Anxiety of Survival
All animals have it imprinted in their DNA that they have to do whatever is necessary to survive. Throughout human history we’ve been trying to protect ourselves from being the prey of some predator. Our brains are programmed to constantly scan our environment for potential threats. Even when we’re asleep, our brains are ready to act in a moment’s notice if there’s a threat. So much so, in fact, that our circadian rhythms cause us to wake up on average ten times a night to check the status of the outside environment.
This internal warning system is constantly engaged in measuring the risk of potential threats to our existence.
Maybe now you can start to see now why meditation and yoga are so beneficial. These activities allow us to focus solely on the internal stimuli and thus relieve the brain of some of its duties of worrying about external “threats”: things going on at your job, in your personal life, your grocery list, etc. But, I think this also can help explain why we all find the practice of meditation so challenging.
Our Ever-changing World
Everything changes. The planet is constantly changing — rivers, tectonic plates, the wind, trees growing, etc. The same holds true for the rest of our universe — everything is always in a constant state of flux — up until the inevitable point at which, billions of years from now, Earth and our entire solar system will be consumed by the sun. So, if everything is always changing, that means that we always need to pay attention. Nothing will ever be still for one moment.
So at the same time that we’re trying to adjust to all of this external stimuli, we have the exact same thing going on internally. We encounter input all day, from all different sources that our brain constantly has to process. Neurons are constantly firing to perform different tasks, sending and receiving information from the other systems in our bodies. Then, add in the constant death and rebirth cycle of all of the neurons themselves. All the while our complex systems of the brain are trying calibrate itself to the equilibrium point from all this stimuli. Quite a Sisyphean task!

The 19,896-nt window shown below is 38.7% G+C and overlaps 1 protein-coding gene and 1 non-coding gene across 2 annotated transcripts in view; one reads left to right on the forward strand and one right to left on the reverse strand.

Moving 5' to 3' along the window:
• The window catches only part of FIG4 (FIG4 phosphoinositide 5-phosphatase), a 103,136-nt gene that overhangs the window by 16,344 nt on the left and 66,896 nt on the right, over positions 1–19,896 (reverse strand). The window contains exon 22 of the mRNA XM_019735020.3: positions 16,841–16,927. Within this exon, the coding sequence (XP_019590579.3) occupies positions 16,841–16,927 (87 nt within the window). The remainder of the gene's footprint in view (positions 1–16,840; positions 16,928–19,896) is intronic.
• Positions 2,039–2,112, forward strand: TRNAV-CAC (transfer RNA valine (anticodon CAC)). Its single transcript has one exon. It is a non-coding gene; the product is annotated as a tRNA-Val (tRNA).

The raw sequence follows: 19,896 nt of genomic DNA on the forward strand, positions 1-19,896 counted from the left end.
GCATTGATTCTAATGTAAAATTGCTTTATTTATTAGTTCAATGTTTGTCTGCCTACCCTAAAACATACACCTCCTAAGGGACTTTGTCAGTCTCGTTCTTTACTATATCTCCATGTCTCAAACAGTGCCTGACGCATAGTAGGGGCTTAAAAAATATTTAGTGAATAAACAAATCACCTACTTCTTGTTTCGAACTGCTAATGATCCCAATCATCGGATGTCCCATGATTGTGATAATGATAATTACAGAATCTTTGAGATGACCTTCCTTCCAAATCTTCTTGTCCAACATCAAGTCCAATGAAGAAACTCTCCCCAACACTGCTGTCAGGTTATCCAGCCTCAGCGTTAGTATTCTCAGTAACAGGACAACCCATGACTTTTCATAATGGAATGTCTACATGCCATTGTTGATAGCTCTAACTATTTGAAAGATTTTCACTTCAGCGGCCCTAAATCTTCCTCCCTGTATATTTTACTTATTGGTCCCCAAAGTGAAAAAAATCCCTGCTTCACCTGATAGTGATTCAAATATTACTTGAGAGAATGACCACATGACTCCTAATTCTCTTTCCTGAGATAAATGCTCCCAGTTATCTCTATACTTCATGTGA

But while all of this helps us to survive, you can probably imagine how this might deter us from being able to quiet down our minds.
Seek Pleasure and Avoid Pain
Lastly, the most basic questions that any cellular organisms is faced with is: approach or retreat. Absorb or reject. For us humans, we view this behavior as the concept of likes and dislikes. It’s what motivates our species towards pleasure and makes us retreat from pain, anxiety, discomfort.
Dealing with Suffering or Stress
So.. how do we combat this? We need to take some time out each day to quiet our minds and reduce the inputs that our brain needs to try to register. But, just like any other activity that you do: doing a sport, writing, playing music, drawing, difficult conversations, selling cars, it requires practice. Practice makes perfect, right? Meditation and yoga are just two examples of that focus on turning inwards on ourselves and allowing our brain to focus on the internal systems and thus temporarily reduce our suffering and stress.
From a physiological perspective when we meditate there are three main areas of the brain that are activated: The orbital frontal cortex, the anterior cingulate cortex and the insula.
The orbital frontal cortex is the portion of the brain located directly behind the eyes and it’s responsible for all the executive functions of the mind. It’s the CEO: Evaluating tasks, Keeping everything on task, Making decisions, etc. It takes the lead in organizing the neurological activities required.
The ACC, or anterior cingulate cortex, is the portion of the brain that controls attention. It’s job is to keep your mind focused on the tasks you’ve assigned to yourself. Located just behind your “third eye” the ACC lights up during to keep your focus during meditation on the breath, your posture, your mantra. It’s the portion of the brain that keeps yelling “Shut Up, I’m trying to meditate!”